It’s less than five hours until the start of the Fukuoka Marathon so just enough time to have a quick look at the field and see if we can make any predictions. The race has a number of notable names, none more so than legend and former world record holder Haile Gebreselassie.
With a marathon best of 2:03:59, on paper Gebreselassie has a PB minutes faster than any other competitors. Kenyan Martin Lel was next fastest with a 2:05:15 prior to him withdrawing earlier this week with an injured right thigh.
There has been a lot of water under the bridge since Gebreselassie ran that time. His recent best was a 2:08:17 in this year’s Tokyo Marathon, finishing fourth behind Olympic champion Stephen Kiprotich which, if ran in Fukuoka, should still be very competitive for the win.
There are a number of other international entrants worth keeping an eye on; Ukraine’s Dmytro Baranovskyy and Kenya’s Isaac Macharia have both run low 2:07’s (2:07:15 and 2:07:16) but neither since 2008. In my opinion the international to keep an eye on and best placed to win the race is Poland’s Henryk Szost. The 30 year old has had a wonderful 2012, recording his PB of 2:07:39 (a national record) in March while finishing second in the Lake Biwa Marathon and then running 2:12:28 in the challenging conditions of the London Olympics to finish ninth.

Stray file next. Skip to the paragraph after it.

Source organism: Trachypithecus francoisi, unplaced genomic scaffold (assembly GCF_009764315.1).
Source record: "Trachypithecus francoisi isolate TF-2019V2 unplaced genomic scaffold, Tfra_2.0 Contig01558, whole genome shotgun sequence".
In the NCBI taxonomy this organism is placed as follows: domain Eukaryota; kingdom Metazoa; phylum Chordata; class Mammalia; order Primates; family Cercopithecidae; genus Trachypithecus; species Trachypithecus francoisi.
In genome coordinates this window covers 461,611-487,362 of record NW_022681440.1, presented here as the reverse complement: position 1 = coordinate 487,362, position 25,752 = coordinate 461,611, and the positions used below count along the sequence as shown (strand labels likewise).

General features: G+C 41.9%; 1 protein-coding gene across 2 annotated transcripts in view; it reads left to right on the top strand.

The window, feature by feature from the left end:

Other internationals of note include Canadian record holder and London Olympic 26th place getter Reid Coolsaet (2:10:55, 2011) and the UK’s Scott Overall (2:10:55, 2011) and Andrew Lemoncello (2:13:40, 2010).
The local field though is just as likely to take the win, with the charge led by fan favourite Yuki Kawauchi. The 25 year old who also works full time has a personal best of 2:08:37 when he finished third in the 2011 Tokyo Marathon. Another Japanese runner not aligned to a club and in fact is self-trained is Arata Fujiwara. With a personal best of 2:07:48 (2nd, 2012 Tokyo Marathon), Fujiwara also ran in the London Olympics and finished 45th in 2:19:11.
There are numerous other local runners with PBs in the 2:08/2:09 area that could also challenge if everything goes to plan on the day; James Mwangi (2:08:38), Yoshinori Oda (2:09:03), Cyrus Njui (2:09:10), Hiroyuki Horibata (:2:09:25) and Harun Njoroge (2:09:38).
The Fukoka Marathon is reasonably unique in that it has very strict entry standards. For ‘Group A’ marathoners the time required is 2:27 with cut-offs throughout the race at 95 minutes for the first 30km and 65 minutes for halfway. The more ‘relaxed’ ‘Group B’ times are 2:42 for the race with 110 minutes for 30km and 70 minutes for halfway.
What this all should mean is a fast and highly competitive race. The temperature won’t be a factor, with a maximum of 12C/54F but there is rain expected. Marathon Intervals prediction is Kawauchi, Fujiwara and Gebreselassie to battle out the podium with a finish time of 2:08.